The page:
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, 3 (3), 123-135

Lablab purpureus-A Crop Lost for Africa?

Lablab purpureus-A Crop Lost for Africa?

Brigitte L Maass et al. Trop Plant Biol.

Abstract

In recent years, so-called 'lost crops' have been appraised in a number of reviews, among them Lablab purpureus in the context of African vegetable species. This crop cannot truly be considered 'lost' because worldwide more than 150 common names are applied to it. Based on a comprehensive literature review, this paper aims to put forward four theses, (i) Lablab is one of the most diverse domesticated legume species and has multiple uses. Although its largest agro-morphological diversity occurs in South Asia, its origin appears to be Africa. (ii) Crop improvement in South Asia is based on limited genetic diversity. (iii) The restricted research and development performed in Africa focuses either on improving forage or soil properties mostly through one popular cultivar, Rongai, while the available diversity of lablab in Africa might be under threat of genetic erosion. (iv) Lablab is better adapted to drought than common beans (Phaseolus vulgaris) or cowpea (Vigna unguiculata), both of which have been preferred to lablab in African agricultural production systems. Lablab might offer comparable opportunities for African agriculture in the view of global change. Its wide potential for adaptation throughout eastern and southern Africa is shown with a GIS (geographic information systems) approach.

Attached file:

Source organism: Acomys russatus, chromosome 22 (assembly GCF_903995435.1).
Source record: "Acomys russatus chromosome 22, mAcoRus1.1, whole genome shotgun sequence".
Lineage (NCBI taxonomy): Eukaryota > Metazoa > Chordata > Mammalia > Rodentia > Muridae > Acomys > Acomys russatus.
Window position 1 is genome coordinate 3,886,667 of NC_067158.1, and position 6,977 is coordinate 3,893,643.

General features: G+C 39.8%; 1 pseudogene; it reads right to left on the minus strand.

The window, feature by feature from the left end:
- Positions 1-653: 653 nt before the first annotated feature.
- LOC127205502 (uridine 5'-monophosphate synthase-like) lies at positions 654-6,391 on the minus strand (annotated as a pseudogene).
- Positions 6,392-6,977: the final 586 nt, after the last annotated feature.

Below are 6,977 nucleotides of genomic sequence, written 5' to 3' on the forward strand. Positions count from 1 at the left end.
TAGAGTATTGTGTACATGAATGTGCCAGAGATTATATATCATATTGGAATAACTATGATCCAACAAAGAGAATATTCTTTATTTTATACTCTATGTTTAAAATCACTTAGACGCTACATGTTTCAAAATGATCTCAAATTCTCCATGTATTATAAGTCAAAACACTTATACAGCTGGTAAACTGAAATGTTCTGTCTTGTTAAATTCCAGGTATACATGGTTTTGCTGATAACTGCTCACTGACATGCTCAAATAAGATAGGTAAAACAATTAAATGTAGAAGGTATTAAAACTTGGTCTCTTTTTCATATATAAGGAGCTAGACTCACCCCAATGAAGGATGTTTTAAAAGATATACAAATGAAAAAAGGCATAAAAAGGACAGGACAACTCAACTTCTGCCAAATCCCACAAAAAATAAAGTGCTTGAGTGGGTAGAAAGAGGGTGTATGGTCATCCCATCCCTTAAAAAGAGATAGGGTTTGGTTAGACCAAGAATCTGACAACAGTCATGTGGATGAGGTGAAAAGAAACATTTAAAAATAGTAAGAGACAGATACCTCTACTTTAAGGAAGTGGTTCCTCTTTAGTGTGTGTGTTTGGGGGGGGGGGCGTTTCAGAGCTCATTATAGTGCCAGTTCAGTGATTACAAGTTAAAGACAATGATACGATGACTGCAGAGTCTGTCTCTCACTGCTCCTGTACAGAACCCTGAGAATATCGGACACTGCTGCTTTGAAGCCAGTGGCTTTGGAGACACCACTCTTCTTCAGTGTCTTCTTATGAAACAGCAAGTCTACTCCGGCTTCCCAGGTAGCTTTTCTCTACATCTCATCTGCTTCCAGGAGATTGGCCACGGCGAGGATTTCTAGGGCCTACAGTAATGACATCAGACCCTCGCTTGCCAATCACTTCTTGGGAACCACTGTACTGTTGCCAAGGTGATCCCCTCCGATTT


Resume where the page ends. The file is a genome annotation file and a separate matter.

Figures

Fig. 1
Fig. 1
Principal component analysis from 151 AFLP markers of 53 Lablab purpureus accessions indicating narrow genetic diversity of southern Indian landraces (UAS cluster) maintained at UAS Bangalore as opposed to members from a core collection proposed by Pengelly and Maass (2001) (Modified from Venkatesha et al. 2007)
Fig. 2
Fig. 2
Dendrogram of the diversity among 33 Lablab purpureus accessions assessed by AFLPs (Amplified Fragment Length Polymorphism), applying UPGMA (Unweighted Pair Group Arithmetic Means Algorithm), and hierarchical cluster analysis. Core collection accessions proposed by Pengelly and Maass (2001) in dotted lines, two ILRI-accessions of subsp. uncinatus in dashed lines; eastern African landraces in bold lines; TZA = Tanzania. (Modified from Tefera 2006)
Fig. 3
Fig. 3
In four villages of Arumeru district, Tanzania, 30 farmers of different approximate age groups were interviewed about land use changes along a transect from (a) sub-humid to (b) semi-arid; this was compared to records and a current assessment. (Derived from Ngailo et al. 2003)
Fig. 4
Fig. 4
Maps of ecogeographic surveys of Lablab purpureus, predicting (a) high probability of occurrence of the species, based on 643 herbarium specimens and germplasm accessions by applying FloraMap® (Modified from Ramme 2002); or (b) high and marginal suitability of the crop from the Tropical Forages database (Cook et al. 2005). The line includes the high probability area generated by FloraMap

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